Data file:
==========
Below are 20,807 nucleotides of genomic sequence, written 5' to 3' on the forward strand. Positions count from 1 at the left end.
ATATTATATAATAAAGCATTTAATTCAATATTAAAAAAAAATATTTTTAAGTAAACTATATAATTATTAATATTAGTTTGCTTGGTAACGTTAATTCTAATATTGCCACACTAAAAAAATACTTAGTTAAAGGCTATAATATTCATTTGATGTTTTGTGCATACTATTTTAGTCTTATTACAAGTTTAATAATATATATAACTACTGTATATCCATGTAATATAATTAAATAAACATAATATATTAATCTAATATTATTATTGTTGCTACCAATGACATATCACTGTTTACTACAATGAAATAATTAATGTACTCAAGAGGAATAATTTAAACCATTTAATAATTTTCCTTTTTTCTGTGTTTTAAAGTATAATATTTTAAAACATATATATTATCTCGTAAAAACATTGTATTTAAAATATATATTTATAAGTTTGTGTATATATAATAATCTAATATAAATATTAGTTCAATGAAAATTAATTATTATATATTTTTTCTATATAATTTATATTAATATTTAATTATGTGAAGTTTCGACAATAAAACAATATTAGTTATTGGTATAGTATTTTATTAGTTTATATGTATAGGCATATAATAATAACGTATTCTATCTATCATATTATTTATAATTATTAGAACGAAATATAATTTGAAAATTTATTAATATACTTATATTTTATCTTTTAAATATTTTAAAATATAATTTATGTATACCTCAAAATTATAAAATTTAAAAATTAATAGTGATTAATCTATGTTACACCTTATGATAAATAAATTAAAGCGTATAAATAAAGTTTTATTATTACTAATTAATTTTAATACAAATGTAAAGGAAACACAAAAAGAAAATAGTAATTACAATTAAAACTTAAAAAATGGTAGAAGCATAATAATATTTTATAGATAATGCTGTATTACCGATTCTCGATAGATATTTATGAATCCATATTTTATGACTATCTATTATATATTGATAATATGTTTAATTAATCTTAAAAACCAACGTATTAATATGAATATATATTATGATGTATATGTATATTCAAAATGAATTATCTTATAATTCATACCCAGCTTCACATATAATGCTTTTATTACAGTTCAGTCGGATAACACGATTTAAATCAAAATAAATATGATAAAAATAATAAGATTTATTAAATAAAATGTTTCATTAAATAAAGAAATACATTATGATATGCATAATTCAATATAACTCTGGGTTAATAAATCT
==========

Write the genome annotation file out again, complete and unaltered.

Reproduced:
Below are 20,807 nucleotides of genomic sequence, written 5' to 3' on the forward strand. Positions count from 1 at the left end.
ATATTATATAATAAAGCATTTAATTCAATATTAAAAAAAAATATTTTTAAGTAAACTATATAATTATTAATATTAGTTTGCTTGGTAACGTTAATTCTAATATTGCCACACTAAAAAAATACTTAGTTAAAGGCTATAATATTCATTTGATGTTTTGTGCATACTATTTTAGTCTTATTACAAGTTTAATAATATATATAACTACTGTATATCCATGTAATATAATTAAATAAACATAATATATTAATCTAATATTATTATTGTTGCTACCAATGACATATCACTGTTTACTACAATGAAATAATTAATGTACTCAAGAGGAATAATTTAAACCATTTAATAATTTTCCTTTTTTCTGTGTTTTAAAGTATAATATTTTAAAACATATATATTATCTCGTAAAAACATTGTATTTAAAATATATATTTATAAGTTTGTGTATATATAATAATCTAATATAAATATTAGTTCAATGAAAATTAATTATTATATATTTTTTCTATATAATTTATATTAATATTTAATTATGTGAAGTTTCGACAATAAAACAATATTAGTTATTGGTATAGTATTTTATTAGTTTATATGTATAGGCATATAATAATAACGTATTCTATCTATCATATTATTTATAATTATTAGAACGAAATATAATTTGAAAATTTATTAATATACTTATATTTTATCTTTTAAATATTTTAAAATATAATTTATGTATACCTCAAAATTATAAAATTTAAAAATTAATAGTGATTAATCTATGTTACACCTTATGATAAATAAATTAAAGCGTATAAATAAAGTTTTATTATTACTAATTAATTTTAATACAAATGTAAAGGAAACACAAAAAGAAAATAGTAATTACAATTAAAACTTAAAAAATGGTAGAAGCATAATAATATTTTATAGATAATGCTGTATTACCGATTCTCGATAGATATTTATGAATCCATATTTTATGACTATCTATTATATATTGATAATATGTTTAATTAATCTTAAAAACCAACGTATTAATATGAATATATATTATGATGTATATGTATATTCAAAATGAATTATCTTATAATTCATACCCAGCTTCACATATAATGCTTTTATTACAGTTCAGTCGGATAACACGATTTAAATCAAAATAAATATGATAAAAATAATAAGATTTATTAAATAAAATGTTTCATTAAATAAAGAAATACATTATGATATGCATAATTCAATATAACTCTGGGTTAATAAATCT